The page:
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Reporter Barbara Goldberg of Reuters penned a new article about the rise of female sexual predators, namely those who are in the education field. The article, which details how male students are in fact victims and not boys entering manhood through sexual relations with their teacher, comes of the heels of Barbara Walters’ 20/20 interview with Mary Kay Letourneau-Faulaau and her husband, Vili Fualaau. Letourneau-Faulaau had an affair with her now-husband when he was her middle school student. Now she is requesting that her name be taken off the sex offenders list since she is married to Fualaau, lives with their two daughters and has not had another affair with a minor.

Recently, there have been more headlines about female teachers who have had affairs with their male students. Goldberg notes in her article: “In U.S. schools last year, almost 800 school employees were prosecuted for sexual assault, nearly a third of them women. The proportion of women facing charges seems to be higher than in years past, when female teachers often got a pass, said Terry Abbott, a former chief of staff at the U.S. Department of Education, who tracked the cases.”

Although many male students who become sexual assault victims internalize the crime as something to gloat about, Slate says society should know female sexual predators work just like their male counterparts. They flatter their younger victims by allowing them to “feel more grown-up than they are.”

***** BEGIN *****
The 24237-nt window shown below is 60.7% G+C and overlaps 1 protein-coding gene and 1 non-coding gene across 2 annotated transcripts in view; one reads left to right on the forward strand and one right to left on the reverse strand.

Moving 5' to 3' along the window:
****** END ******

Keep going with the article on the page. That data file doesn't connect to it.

The public will see more female predators go to prison because of the increase in high-ranking women in the law enforcement field. David Finkelhor, the director of the Crimes Against Children Research Center, told Goldberg, “Law enforcement is increasingly feminized, and women are much less prone to the old attitude: ‘Oh, this is just some kid who got lucky.’ They recognize the issues involved and they go after women who violate the statutes.”

Abbott also says social media enables sexual behavior because the professional barrier becomes erased. Particularly if a female educator is close in age to her male students, the students then try to justify their relationship with their teacher.

In the research conducted by Abbott, male law enforcement officials may give female predators a reduced sentence because of the belief that women cannot be as harmful as their actions indicate. Women in law enforcement try to ensure female predators are sentenced appropriately because they’re more likely to refer to the letter of the law. For female law enforcement officers, female predators and their behavior will not be excused.

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